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Acid-Base Indicators

An indicator is used to measure pH instead of using a pH meter. The indicator is a chemical substance added to an acid or base, which changes colour according to the pH. Indicators are much cheaper than pH meters.


The most common indicator is found on "litmus" paper. It is red below pH 4.5 and blue (or bluish-purple) above pH 8.2. A near neutral solution will either not change its colour, or the litmus paper will look purple.

pH Colour of litmus
< 4.5 Blue
4.5 – 8.2 No colour change, or purple.
> 8.2 Red

Damp litmus paper can be used to test for ammonia gas, which dissolves in the water and turns the litmus blue.

Litmus paper can be used to test for chlorine gas, which bleaches the litmus paper white. Unlike the normal red-blue colour change, this one is not reversible.

Litmus has been used since about AD 1300. It's a water-soluble dye extracted from some species of lichen.

Methyl orange

Methyl orange changes colour as a mid-strength acid, and is red below pH 3.1 and yellow-orange above pH 4.4.


Phenolphthalein is used by magicians to turn water into wine, because it is colourless below pH 8.2, and reddish purple above pH 10.0. It's actually a little more complicated than that - see table below. Phenolphthalein is insoluble in water, so is usually dissolved in alcohol. It is not the same as phenol red, which is yellow below pH 6.6 and fushia pink above pH 8.0.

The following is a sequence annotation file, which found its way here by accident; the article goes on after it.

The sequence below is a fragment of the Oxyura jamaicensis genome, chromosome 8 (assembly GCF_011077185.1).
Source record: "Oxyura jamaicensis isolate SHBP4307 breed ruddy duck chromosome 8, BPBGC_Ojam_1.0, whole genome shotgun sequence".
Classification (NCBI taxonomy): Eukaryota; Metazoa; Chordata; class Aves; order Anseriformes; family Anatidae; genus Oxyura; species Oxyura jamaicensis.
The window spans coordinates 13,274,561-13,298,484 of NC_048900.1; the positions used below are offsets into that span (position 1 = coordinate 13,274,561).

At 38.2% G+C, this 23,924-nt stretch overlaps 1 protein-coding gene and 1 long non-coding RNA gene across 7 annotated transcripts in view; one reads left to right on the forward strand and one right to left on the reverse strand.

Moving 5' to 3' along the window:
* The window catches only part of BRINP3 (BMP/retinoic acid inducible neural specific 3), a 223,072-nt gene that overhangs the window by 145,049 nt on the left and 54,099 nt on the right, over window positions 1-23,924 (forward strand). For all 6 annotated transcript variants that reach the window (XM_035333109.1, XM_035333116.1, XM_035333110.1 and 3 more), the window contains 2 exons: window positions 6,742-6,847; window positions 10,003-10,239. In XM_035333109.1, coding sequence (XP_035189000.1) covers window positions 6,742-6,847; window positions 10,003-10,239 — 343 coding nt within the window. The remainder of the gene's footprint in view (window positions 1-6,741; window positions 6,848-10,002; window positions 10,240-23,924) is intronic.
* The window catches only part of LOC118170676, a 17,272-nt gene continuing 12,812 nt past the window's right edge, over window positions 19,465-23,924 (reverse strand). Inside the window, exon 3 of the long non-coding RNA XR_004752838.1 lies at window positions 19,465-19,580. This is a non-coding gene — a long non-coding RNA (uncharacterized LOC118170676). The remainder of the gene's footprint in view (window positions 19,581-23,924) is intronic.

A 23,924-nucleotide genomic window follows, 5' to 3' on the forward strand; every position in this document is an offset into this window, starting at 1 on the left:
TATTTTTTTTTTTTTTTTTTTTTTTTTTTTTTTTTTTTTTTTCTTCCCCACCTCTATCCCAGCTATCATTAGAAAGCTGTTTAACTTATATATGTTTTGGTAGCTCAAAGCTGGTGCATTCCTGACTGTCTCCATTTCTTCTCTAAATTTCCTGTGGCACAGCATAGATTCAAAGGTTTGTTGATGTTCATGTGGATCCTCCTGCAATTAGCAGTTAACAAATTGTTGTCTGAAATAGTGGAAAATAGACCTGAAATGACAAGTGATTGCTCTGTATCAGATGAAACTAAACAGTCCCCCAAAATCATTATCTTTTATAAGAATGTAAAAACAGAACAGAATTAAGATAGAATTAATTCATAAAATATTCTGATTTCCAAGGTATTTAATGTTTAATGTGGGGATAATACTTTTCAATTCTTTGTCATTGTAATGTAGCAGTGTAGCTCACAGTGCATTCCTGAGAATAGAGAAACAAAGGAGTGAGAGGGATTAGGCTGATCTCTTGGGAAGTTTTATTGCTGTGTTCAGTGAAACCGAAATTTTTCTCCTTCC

pH Colour of phenolphthalein
< 0 Orange
0 – 8.2 Colourless
8.2 – 10 Pink
> 10 Reddish purple
  In strongly basic solutions, phenolphthalein's pink colour undergoes
a rather slow fading reaction and becomes colourless again.

Red cabbage juice

Red cabbage juice is called a universal indicator because it shows a range of colours depending on the pH of the solution it is added to. Red cabbage leaves contain a chemical called anthocyanin, which changes colour with pH. This makes it useful for testing, but unfortunately it doesn't have a long life and it can smell bad. (Leaving it as red cabbage until needed is less smelly.)

Acid                                     Base

Making red cabbage juice is an easy and inexpensive way to test acids and bases at home. No special equipment is needed and the many colour changes make it popular with children of all ages.

For more information, see the Red Cabbage Juice page.


Disappearing ink can be made from phenolphthalein (see above) or another acid-base indicator called thymolphthalein. It is colourless below pH 9.3 and blue above pH 10.5.

Wikipedia: Dissolve the thymolphthalein in alcohol solution and add sodium hydroxide (NaOH) dropwise until it turns blue. It can then be sprayed onto cloth. After several minutes, it will turn colourless. (Carbon dioxide from the air will react with the basic solution. When the pH drops below 9.3, the thymolphthalein turns colourless.) Such inscription can be turned visible again by submerging it in liquid of pH higher than 10.5.


Turmeric, the spice which gives curry its yellow colour, is yellow below pH 7.4 and red above pH 8.6.

Universal indicator

A universal indicator is an indicator that has multiple colour changes across a wide range of pH values. They are made from a combination of other indicators chosen so that their colours combine to give distinctly different colours from pH 1 to pH 14 (or pH 1 to pH 10).

Universal indicators are available as liquid and paper test strips.


Hydrangea flowers are pink or blue depending on soil pH. In acidic soils the flowers are blue; in alkaline soils the flowers are pink.

There are many other indicators that give a wide choice of colour changes at a wide choice of pH values.